New Anti-Legal Marijuana Ad Targets Parents’ Fears about Question 4


The first TV ad from the group opposing marijuana legalization in Massachusetts is making its debut on the state’s airwaves today.

The 30-second spot, called “Neighborhoods,” which popped up on YouTube last night and already has been played more than 4,000 times, offers a dark vision of the future if Question 4 passes in November.

In it, a quiet suburb is now packed with cannabis retailers. A narrator warns that “Question 4 would allow thousands of pot shops and marijuana operators throughout Massachusetts, in neighborhoods like yours.”

An actress playing a mom with a young daughter in tow drives through town in a minivan as stores with names like “Weed World” whizz by. She brings her child to a strip mall toy store, only to find that a pot shop has moved in right next door—and, to her horror, the shop’s display case of sugary, marijuana-infused candies has caught her daughter’s eye.

She pulls her child away and looks around. Police cars scream down the road, and the headline to a 2014 article about drugged driving deaths flashes across the screen. The camera pans to the opposite side of the street, where there’s another pot shop, and a young man blows a giant cloud of smoke into the suburban air (flouting the proposed law’s ban on public consumption). The video’s narrator also makes note of the concept that there could be more pot shops in the state than McDonald’s and Starbucks combined (more on that here).

Then comes the grand finale: The mom spots her (presumably not 21-year-old) son, “Kevin,” exiting the shop. He is chomping into some kind of candy and toting a paper bag filled with a cache of marijuana products that includes a bong. They lock eyes.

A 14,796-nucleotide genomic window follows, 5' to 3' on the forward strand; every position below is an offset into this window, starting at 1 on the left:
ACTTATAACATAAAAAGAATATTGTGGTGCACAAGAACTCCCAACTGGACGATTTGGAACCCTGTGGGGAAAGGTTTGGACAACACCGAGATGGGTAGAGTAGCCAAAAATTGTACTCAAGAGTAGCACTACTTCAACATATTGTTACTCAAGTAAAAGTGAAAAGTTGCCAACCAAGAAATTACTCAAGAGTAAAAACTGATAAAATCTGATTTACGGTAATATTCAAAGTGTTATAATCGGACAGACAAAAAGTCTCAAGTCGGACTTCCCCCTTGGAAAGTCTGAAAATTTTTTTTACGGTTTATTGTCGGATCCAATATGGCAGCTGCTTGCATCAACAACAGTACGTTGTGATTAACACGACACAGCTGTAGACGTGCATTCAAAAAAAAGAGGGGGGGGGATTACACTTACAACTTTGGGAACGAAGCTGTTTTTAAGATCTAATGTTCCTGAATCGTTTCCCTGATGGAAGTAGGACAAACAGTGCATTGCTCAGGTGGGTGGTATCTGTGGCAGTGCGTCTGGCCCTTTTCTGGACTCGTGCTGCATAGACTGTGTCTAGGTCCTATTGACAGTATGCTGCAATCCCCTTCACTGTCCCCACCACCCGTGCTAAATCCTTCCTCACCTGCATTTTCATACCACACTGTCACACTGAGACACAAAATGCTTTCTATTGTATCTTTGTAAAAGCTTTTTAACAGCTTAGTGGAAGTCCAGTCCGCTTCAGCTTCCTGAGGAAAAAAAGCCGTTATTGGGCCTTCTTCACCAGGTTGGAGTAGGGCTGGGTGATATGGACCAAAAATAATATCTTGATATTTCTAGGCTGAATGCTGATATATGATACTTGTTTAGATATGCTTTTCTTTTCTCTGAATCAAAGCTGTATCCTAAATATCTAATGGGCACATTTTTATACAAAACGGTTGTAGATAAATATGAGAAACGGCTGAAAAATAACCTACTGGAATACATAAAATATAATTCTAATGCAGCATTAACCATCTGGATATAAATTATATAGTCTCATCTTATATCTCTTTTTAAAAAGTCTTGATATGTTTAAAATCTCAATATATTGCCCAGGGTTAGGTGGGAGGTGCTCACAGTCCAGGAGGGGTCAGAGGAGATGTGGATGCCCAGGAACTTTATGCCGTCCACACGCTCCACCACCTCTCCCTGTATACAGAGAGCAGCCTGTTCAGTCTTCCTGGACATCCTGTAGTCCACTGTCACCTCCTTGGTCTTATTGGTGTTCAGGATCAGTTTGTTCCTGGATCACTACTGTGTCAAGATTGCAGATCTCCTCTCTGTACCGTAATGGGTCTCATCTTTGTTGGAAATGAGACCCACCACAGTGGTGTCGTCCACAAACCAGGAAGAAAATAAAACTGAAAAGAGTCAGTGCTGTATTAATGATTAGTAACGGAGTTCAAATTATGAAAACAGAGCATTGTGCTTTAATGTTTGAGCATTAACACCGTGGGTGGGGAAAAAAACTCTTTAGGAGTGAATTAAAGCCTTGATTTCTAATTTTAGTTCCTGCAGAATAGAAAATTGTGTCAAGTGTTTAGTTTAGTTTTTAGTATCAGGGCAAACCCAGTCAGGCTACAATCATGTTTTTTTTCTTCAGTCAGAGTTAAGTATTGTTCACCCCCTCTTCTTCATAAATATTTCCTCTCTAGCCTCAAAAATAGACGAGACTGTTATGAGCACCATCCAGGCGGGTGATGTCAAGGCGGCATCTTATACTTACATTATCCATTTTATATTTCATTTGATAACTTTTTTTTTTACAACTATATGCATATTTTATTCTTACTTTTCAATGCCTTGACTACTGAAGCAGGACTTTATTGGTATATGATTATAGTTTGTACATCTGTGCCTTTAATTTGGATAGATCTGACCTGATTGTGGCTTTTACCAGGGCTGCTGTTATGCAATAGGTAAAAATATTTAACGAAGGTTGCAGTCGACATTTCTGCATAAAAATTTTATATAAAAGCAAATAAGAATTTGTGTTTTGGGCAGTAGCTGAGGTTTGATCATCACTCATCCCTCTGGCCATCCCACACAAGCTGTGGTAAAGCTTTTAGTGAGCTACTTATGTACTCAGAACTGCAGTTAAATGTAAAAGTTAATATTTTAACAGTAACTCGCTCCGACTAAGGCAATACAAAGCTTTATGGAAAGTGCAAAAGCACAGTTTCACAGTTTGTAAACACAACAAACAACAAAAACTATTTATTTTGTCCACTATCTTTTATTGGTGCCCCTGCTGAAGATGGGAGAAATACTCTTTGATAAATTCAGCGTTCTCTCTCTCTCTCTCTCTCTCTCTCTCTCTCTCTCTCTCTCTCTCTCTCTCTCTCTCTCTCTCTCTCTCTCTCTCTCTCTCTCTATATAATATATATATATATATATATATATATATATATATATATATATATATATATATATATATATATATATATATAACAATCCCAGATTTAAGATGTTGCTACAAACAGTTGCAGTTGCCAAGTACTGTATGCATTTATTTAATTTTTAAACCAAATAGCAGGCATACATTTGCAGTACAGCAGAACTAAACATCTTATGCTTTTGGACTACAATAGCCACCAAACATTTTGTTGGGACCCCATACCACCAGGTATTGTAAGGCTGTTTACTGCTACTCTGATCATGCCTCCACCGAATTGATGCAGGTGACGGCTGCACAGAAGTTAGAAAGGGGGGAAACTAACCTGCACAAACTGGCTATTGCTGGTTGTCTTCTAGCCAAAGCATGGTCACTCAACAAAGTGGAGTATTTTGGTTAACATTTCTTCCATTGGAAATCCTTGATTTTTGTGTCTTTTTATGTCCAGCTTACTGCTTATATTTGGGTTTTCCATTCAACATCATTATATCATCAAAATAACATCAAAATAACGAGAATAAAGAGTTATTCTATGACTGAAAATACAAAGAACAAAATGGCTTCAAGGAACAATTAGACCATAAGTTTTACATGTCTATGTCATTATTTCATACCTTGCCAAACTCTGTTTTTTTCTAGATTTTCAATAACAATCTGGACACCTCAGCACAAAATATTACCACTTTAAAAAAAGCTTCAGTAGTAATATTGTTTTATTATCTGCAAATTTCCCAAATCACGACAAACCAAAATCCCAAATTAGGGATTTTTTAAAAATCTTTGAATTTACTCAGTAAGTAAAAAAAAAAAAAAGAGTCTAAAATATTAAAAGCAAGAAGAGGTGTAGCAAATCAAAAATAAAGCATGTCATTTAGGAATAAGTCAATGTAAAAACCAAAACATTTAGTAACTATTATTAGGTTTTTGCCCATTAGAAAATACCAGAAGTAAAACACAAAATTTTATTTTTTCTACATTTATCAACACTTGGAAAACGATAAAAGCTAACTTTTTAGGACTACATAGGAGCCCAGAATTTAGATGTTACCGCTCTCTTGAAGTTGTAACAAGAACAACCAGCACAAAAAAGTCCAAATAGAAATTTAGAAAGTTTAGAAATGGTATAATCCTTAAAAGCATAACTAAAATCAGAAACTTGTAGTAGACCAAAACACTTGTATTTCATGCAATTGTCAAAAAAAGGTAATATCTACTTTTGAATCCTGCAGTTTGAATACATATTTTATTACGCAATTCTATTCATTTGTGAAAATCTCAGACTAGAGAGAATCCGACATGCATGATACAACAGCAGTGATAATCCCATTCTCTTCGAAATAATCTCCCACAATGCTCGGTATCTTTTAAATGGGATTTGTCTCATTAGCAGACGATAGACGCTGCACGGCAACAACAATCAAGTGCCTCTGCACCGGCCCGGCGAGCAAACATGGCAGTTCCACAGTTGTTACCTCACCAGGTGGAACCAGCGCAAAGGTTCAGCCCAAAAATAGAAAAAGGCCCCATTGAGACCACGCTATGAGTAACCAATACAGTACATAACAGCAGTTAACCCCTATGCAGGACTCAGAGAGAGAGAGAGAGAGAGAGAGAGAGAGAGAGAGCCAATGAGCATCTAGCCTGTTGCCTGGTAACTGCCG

“Mom?” he says.


For the kind of voter in Massachusetts who can’t stomach the idea of a marijuana retail shop openly selling the drug in their town, “Neighborhoods” is the nightmare scenario. The ad name-checks most of the arguments that have been made here since a bipartisan coalition of state politicians began an opposition campaign this year.

“Passing Question 4 means we will see the advertising and sale of highly potent marijuana candies, an increase in drugged driving on our roads, and marijuana shops popping up in our neighborhoods,” reads an email that Nick Bayer, campaign manager for Safe and Healthy Massachusetts, sent to supporters today about the ad.

But, as has been the case for much of the debate so far, the pro-marijuana side doesn’t see the future of legal cannabis the way opponents do. In a statement, Yes on 4 spokesman Jim Borghesani skewered the ad, and criticized the involvement of GOP mega-donor Sheldon Adelson and ad-maker Jamestown Associates in making it:

This ad has about as much connection to reality as a Donald Trump campaign speech, which should come as no surprise since it’s funded by a Trump endorser and made by a Trump ad firm. Our initiative gives complete control to towns to limit or prohibit marijuana establishments, and studies from other states show no increase in crashes or fatalities due to marijuana impairment. The question before Massachusetts voters is whether to allow criminals to continue to control the market or to shift commerce to licensed, taxpaying businesses under the control of state regulators and local authorities. We think voters will base their decision on facts, not on smear-and-fear tactics.  

The video comes as proponents of Question 4 appear to have an edge in the state. The latest WBUR poll found 50 percent in favor to 45 percent opposed. Another WBUR poll is due out on Wednesday.

The Yes on 4 campaign has already been running ads featuring an endorsement from a former Boston police lieutenant, and another one featuring a medical internist. Opponents have called those ads misleading, as the law enforcement and medical communities have generally opposed legalization.

While the use of medical marijuana is permitted in Massachusetts, this ballot initiative would make it legal for adults over 21 to buy and possess marijuana for recreational purposes from retail shops. It would set limits on how the drug can be marketed, create a new tax on sales of the product, and establish a Cannabis Control Commission to oversee the new industry. It would allow pot shops to open in 2018.